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poplar

[pop-ler]
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noun
  1. any of the rapidly growing, salicaceous trees of the genus Populus, usually characterized by the columnar or spirelike manner of growth of its branches.
  2. the light, soft wood of any of these trees, used for pulp.
  3. any of various similar trees, as the tulip tree.
  4. the wood of any such tree.
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Origin of poplar

1350–1400; Middle English popler(e), variant of populer, equivalent to Middle English, Old English popul popple2 (< Latin pōpulus poplar) + -er -er2; suffix apparently added on model of Middle French pouplier, equivalent to pouple poplar + -ier -ier2
Related formspop·lared, adjective
Can be confusedpoplar popular
Dictionary.com Unabridged Based on the Random House Unabridged Dictionary, © Random House, Inc. 2018

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British Dictionary definitions for poplar

poplar

noun
  1. any tree of the salicaceous genus Populus, of N temperate regions, having triangular leaves, flowers borne in catkins, and light soft woodSee also aspen, balsam poplar, Lombardy poplar, white poplar
  2. any of various trees resembling the true poplars, such as the tulip tree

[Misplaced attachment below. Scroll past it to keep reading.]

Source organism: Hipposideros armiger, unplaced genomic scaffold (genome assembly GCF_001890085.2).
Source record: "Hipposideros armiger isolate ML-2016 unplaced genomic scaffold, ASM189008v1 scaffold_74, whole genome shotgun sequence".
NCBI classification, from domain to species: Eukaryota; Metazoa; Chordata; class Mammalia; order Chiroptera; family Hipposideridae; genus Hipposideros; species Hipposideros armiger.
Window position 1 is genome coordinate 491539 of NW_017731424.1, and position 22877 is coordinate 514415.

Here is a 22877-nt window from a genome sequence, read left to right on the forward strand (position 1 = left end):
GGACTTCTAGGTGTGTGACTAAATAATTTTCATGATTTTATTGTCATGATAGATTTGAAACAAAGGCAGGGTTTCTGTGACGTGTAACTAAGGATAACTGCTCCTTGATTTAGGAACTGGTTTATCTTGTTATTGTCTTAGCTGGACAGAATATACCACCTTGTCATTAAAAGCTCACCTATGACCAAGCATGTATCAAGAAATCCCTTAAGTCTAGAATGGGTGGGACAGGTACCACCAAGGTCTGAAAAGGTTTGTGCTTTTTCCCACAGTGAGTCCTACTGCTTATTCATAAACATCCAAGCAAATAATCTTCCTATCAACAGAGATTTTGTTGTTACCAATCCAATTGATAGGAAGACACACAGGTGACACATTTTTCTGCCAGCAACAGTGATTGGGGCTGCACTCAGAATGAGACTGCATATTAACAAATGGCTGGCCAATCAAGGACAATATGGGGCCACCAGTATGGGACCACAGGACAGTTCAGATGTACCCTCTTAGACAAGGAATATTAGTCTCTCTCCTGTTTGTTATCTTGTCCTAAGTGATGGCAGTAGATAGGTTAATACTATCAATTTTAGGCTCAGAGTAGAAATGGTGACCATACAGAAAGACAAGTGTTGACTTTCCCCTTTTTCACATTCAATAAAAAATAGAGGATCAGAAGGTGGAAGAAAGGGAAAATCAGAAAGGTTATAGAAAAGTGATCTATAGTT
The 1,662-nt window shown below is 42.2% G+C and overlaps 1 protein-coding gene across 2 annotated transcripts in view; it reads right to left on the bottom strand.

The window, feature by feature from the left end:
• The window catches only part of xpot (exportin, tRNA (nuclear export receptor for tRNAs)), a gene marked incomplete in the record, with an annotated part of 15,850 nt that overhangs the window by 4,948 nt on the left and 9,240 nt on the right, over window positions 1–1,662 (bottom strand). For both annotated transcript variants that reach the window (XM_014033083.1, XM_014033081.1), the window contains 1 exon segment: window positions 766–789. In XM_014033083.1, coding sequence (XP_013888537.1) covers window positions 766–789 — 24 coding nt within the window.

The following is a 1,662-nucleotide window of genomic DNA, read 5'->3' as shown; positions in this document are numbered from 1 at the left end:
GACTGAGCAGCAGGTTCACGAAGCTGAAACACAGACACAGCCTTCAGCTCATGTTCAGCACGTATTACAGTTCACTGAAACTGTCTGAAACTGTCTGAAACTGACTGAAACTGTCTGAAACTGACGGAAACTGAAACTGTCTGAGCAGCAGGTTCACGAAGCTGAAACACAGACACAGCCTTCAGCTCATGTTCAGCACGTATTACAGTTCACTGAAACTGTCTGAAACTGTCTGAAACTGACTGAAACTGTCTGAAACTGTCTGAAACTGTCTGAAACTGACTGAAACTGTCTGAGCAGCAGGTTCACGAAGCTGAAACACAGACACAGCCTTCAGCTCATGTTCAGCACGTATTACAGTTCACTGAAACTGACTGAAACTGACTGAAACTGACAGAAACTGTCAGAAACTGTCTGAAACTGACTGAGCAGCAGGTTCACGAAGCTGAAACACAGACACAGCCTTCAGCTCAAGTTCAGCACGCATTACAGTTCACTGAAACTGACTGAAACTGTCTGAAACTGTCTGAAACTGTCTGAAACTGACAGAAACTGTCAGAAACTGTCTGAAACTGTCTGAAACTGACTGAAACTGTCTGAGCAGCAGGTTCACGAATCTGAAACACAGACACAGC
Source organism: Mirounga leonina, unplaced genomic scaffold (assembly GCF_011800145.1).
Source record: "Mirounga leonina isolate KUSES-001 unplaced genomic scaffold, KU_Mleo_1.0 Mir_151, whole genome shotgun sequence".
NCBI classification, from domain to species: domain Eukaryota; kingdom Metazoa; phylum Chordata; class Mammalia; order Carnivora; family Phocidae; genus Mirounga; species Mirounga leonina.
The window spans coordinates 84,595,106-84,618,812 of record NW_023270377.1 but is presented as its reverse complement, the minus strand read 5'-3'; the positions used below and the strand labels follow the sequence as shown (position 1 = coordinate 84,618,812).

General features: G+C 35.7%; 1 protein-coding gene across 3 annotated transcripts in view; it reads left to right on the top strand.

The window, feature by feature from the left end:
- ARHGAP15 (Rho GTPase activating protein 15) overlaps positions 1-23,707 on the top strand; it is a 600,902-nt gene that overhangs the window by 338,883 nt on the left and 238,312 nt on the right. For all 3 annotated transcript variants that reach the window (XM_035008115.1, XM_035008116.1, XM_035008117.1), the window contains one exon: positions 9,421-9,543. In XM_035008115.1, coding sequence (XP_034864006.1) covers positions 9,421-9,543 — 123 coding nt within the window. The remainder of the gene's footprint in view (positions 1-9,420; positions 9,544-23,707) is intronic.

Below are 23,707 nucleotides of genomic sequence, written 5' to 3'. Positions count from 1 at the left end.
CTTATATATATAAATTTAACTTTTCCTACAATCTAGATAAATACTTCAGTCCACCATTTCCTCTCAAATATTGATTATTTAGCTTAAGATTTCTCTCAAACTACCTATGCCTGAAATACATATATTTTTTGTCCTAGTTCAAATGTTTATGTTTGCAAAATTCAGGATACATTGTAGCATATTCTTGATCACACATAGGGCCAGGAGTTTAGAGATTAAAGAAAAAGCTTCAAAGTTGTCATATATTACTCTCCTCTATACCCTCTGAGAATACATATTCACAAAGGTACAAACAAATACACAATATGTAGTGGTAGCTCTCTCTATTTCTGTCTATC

3. the wood of any of these trees
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Word Origin

C14: from Old French poplier, from pouple, from Latin pōpulus
Collins English Dictionary - Complete & Unabridged 2012 Digital Edition © William Collins Sons & Co. Ltd. 1979, 1986 © HarperCollins Publishers 1998, 2000, 2003, 2005, 2006, 2007, 2009, 2012

Word Origin and History for poplar

n.

mid-14c., from Anglo-French popler, from Old French poplier (13c., Modern French peulplier), from Latin populus "poplar" (with a long "o;" not the same word that produced popular), of unknown origin, possibly from a PIE tree-name root *p(y)el- (cf. Greek pelea "elm"). Italian pioppo, Spanish chopo, German pappel, Old Church Slavonic topoli all are from Latin.

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Online Etymology Dictionary, © 2010 Douglas Harper